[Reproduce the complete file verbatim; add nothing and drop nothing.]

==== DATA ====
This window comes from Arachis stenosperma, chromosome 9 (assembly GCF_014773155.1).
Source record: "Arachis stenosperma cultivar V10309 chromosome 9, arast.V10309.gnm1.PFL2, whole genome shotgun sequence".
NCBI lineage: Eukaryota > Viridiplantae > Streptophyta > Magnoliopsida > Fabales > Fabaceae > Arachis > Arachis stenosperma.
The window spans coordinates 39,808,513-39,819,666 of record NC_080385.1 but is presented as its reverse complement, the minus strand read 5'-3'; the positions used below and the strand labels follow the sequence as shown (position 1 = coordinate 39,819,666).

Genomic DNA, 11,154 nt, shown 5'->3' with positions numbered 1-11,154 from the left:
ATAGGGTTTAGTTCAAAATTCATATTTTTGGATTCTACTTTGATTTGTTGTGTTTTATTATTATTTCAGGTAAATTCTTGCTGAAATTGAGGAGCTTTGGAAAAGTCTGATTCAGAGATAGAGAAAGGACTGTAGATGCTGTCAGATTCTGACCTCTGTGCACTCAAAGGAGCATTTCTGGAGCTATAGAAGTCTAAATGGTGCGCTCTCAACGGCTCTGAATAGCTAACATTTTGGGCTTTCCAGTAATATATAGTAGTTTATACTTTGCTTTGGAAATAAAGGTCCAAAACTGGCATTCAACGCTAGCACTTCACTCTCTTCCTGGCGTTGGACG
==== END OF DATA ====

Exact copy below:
This window comes from Arachis stenosperma, chromosome 9 (assembly GCF_014773155.1).
Source record: "Arachis stenosperma cultivar V10309 chromosome 9, arast.V10309.gnm1.PFL2, whole genome shotgun sequence".
NCBI lineage: Eukaryota > Viridiplantae > Streptophyta > Magnoliopsida > Fabales > Fabaceae > Arachis > Arachis stenosperma.
The window spans coordinates 39,808,513-39,819,666 of record NC_080385.1 but is presented as its reverse complement, the minus strand read 5'-3'; the positions used below and the strand labels follow the sequence as shown (position 1 = coordinate 39,819,666).

Genomic DNA, 11,154 nt, shown 5'->3' with positions numbered 1-11,154 from the left:
ATAGGGTTTAGTTCAAAATTCATATTTTTGGATTCTACTTTGATTTGTTGTGTTTTATTATTATTTCAGGTAAATTCTTGCTGAAATTGAGGAGCTTTGGAAAAGTCTGATTCAGAGATAGAGAAAGGACTGTAGATGCTGTCAGATTCTGACCTCTGTGCACTCAAAGGAGCATTTCTGGAGCTATAGAAGTCTAAATGGTGCGCTCTCAACGGCTCTGAATAGCTAACATTTTGGGCTTTCCAGTAATATATAGTAGTTTATACTTTGCTTTGGAAATAAAGGTCCAAAACTGGCATTCAACGCTAGCACTTCACTCTCTTCCTGGCGTTGGACG